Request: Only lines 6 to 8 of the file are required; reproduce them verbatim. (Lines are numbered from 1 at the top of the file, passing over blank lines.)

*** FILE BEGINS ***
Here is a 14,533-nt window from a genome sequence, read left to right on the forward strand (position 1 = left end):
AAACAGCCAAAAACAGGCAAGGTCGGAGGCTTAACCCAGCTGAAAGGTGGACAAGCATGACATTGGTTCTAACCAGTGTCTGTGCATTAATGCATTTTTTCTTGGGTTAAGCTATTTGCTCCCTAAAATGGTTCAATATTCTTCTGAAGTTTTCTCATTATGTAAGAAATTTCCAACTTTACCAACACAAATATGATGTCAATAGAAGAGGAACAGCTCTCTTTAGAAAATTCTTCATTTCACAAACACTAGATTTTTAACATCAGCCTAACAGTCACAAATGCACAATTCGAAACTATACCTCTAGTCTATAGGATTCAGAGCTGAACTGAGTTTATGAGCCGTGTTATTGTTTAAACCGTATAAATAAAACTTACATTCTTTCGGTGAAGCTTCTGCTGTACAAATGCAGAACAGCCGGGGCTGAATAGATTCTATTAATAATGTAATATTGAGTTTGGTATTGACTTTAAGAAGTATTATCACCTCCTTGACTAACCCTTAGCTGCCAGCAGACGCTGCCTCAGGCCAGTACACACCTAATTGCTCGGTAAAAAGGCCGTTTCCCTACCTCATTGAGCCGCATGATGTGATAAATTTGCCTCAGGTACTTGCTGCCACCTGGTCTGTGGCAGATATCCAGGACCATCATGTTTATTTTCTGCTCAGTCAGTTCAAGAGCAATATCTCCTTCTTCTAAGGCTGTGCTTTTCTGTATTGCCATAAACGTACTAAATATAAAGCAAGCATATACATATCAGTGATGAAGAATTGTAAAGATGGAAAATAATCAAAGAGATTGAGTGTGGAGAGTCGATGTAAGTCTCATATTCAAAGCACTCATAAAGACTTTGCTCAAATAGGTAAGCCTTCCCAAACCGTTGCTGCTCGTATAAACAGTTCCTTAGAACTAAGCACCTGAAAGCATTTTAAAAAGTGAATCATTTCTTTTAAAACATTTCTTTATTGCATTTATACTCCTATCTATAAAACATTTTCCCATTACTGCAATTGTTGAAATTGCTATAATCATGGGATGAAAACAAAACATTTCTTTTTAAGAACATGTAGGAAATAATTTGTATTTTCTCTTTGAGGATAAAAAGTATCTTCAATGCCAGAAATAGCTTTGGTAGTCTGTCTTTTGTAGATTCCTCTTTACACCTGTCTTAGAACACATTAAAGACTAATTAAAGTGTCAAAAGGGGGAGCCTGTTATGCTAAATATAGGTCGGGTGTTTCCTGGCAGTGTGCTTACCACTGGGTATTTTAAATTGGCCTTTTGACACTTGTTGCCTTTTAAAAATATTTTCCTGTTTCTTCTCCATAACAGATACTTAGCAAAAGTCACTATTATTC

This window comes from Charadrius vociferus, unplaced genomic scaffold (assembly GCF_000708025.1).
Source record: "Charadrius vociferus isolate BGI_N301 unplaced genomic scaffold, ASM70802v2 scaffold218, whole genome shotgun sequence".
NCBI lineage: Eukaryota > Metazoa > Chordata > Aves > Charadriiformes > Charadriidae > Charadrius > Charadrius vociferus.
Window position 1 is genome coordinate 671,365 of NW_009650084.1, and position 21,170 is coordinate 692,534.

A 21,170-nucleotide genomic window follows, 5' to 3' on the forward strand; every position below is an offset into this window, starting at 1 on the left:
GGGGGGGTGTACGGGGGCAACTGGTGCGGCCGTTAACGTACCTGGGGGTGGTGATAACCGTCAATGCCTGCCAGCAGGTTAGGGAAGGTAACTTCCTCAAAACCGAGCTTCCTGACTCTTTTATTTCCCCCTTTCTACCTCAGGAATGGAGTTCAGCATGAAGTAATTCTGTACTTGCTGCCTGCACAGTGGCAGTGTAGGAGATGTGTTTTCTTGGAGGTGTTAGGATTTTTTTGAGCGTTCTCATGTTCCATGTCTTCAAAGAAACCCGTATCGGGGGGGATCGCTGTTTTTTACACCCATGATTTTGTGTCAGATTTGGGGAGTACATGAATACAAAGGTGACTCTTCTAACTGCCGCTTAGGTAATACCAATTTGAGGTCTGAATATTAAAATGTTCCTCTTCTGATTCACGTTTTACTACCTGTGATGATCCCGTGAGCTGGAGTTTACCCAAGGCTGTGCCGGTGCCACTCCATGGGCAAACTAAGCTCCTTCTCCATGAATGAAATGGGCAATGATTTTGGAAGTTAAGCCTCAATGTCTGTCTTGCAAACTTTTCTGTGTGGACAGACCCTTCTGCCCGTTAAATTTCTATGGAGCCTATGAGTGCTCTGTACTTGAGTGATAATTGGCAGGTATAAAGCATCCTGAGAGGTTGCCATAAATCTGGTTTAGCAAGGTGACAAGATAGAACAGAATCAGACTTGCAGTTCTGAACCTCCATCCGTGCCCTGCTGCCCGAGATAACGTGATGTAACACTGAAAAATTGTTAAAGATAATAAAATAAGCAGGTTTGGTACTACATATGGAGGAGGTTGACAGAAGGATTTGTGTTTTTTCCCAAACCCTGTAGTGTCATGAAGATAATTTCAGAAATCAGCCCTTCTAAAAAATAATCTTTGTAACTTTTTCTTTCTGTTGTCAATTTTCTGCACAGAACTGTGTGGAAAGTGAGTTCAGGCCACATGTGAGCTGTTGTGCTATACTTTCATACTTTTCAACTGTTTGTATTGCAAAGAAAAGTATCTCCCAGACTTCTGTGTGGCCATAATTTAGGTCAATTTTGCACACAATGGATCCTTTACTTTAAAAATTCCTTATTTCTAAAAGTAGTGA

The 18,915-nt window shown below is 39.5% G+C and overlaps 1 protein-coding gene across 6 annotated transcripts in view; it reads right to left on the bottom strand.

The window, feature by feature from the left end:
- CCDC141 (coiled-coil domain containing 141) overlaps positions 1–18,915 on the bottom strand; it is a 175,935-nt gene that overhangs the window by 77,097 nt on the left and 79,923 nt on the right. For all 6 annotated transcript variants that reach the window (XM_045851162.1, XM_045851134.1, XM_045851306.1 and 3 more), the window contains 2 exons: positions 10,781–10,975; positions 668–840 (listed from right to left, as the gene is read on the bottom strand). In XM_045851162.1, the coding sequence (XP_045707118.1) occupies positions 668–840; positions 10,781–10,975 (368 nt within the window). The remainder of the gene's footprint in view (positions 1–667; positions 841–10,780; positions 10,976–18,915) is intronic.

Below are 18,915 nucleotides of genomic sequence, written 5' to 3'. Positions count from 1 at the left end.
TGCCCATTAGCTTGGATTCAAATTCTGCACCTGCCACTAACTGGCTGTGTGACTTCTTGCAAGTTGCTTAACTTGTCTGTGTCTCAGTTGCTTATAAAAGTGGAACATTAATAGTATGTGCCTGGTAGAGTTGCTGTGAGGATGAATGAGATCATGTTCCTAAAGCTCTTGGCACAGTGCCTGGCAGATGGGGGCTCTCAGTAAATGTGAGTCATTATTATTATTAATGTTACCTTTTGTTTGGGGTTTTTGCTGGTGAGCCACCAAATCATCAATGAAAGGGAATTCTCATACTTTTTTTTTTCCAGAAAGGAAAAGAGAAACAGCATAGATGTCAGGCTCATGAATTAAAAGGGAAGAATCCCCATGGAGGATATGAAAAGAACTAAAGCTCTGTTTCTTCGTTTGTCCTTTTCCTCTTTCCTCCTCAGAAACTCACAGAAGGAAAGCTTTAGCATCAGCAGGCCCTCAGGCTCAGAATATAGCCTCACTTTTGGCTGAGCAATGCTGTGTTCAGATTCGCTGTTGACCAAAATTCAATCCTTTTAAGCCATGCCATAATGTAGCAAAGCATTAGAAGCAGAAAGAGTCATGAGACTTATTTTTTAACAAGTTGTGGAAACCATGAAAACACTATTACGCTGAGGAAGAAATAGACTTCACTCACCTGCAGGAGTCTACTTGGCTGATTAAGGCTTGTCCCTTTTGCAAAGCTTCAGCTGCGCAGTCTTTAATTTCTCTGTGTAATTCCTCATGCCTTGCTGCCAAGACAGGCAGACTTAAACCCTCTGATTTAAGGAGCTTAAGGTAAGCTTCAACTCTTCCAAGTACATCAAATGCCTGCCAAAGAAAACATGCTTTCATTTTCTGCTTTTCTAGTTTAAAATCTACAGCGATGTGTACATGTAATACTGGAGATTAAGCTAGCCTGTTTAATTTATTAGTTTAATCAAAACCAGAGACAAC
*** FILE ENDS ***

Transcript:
Window position 1 is genome coordinate 671,365 of NW_009650084.1, and position 21,170 is coordinate 692,534.

A 21,170-nucleotide genomic window follows, 5' to 3' on the forward strand; every position below is an offset into this window, starting at 1 on the left:
GGGGGGGTGTACGGGGGCAACTGGTGCGGCCGTTAACGTACCTGGGGGTGGTGATAACCGTCAATGCCTGCCAGCAGGTTAGGGAAGGTAACTTCCTCAAAACCGAGCTTCCTGACTCTTTTATTTCCCCCTTTCTACCTCAGGAATGGAGTTCAGCATGAAGTAATTCTGTACTTGCTGCCTGCACAGTGGCAGTGTAGGAGATGTGTTTTCTTGGAGGTGTTAGGATTTTTTTGAGCGTTCTCATGTTCCATGTCTTCAAAGAAACCCGTATCGGGGGGGATCGCTGTTTTTTACACCCATGATTTTGTGTCAGATTTGGGGAGTACATGAATACAAAGGTGACTCTTCTAACTGCCGCTTAGGTAATACCAATTTGAGGTCTGAATATTAAAATGTTCCTCTTCTGATTCACGTTTTACTACCTGTGATGATCCCGTGAGCTGGAGTTTACCCAAGGCTGTGCCGGTGCCACTCCATGGGCAAACTAAGCTCCTTCTCCATGAATGAAATGGGCAATGATTTTGGAAGTTAAGCCTCAATGTCTGTCTTGCAAACTTTTCTGTGTGGACAGACCCTTCTGCCCGTTAAATTTCTATGGAGCCTATGAGTGCTCTGTACTTGAGTGATAATTGGCAGGTATAAAGCATCCTGAGAGGTTGCCATAAATCTGGTTTAGCAAGGTGACAAGATAGAACAGAATCAGACTTGCAGTTCTGAACCTCCATCCGTGCCCTGCTGCCCGAGATAACGTGATGTAACACTGAAAAATTGTTAAAGATAATAAAATAAGCAGGTTTGGTACTACATATGGAGGAGGTTGACAGAAGGATTTGTGTTTTTTCCCAAACCCTGTAGTGTCATGAAGATAATTTCAGAAATCAGCCCTTCTAAAAAATAATCTTTGTAACTTTTTCTTTCTGTTGTCAATTTTCTGCACAGAACTGTGTGGAAAGTGAGTTCAGGCCACATGTGAGCTGTTGTGCTATACTTTCATACTTTTCAACTGTTTGTATTGCAAAGAAAAGTATCTCCCAGACTTCTGTGTGGCCATAATTTAGGTCAATTTTGCACACAATGGATCCTTTACTTTAAAAATTCCTTATTTCTAAAAGTAGTGA